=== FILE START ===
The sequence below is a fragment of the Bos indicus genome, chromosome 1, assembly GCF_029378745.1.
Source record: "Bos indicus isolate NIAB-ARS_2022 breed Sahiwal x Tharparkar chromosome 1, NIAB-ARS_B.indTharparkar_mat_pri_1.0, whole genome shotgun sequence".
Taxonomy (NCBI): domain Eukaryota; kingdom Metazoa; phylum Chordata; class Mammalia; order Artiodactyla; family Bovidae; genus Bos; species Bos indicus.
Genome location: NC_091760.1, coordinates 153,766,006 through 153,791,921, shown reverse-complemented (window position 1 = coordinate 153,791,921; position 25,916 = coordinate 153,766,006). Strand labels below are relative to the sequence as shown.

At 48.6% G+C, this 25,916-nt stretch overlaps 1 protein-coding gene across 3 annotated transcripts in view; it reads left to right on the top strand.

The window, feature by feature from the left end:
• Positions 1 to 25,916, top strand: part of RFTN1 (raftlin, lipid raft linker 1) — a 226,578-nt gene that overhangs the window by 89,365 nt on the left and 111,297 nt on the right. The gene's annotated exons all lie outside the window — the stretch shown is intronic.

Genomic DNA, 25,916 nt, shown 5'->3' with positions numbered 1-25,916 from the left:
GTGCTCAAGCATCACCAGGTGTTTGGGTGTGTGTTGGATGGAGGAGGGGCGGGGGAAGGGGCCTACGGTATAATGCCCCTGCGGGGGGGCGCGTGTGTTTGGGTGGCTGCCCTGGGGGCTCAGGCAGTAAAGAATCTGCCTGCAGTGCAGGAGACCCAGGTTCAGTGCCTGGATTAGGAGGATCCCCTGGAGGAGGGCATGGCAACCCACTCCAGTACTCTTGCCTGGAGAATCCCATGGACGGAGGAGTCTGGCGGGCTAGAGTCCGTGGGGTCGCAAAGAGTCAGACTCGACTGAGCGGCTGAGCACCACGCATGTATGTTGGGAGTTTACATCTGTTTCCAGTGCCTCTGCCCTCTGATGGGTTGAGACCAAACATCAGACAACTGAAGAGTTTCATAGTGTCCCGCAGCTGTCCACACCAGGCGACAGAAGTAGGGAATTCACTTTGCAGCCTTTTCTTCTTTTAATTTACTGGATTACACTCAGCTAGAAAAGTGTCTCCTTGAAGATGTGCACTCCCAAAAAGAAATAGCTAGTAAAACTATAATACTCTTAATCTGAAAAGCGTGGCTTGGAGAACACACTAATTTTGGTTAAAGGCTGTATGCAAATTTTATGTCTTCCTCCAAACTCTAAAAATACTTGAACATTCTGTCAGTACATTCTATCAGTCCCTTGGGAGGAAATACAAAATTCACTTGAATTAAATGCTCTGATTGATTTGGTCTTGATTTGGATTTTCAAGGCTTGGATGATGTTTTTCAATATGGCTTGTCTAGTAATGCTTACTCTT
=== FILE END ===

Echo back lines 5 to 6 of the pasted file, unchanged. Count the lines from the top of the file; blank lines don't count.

At 48.6% G+C, this 25,916-nt stretch overlaps 1 protein-coding gene across 3 annotated transcripts in view; it reads left to right on the top strand.

The window, feature by feature from the left end: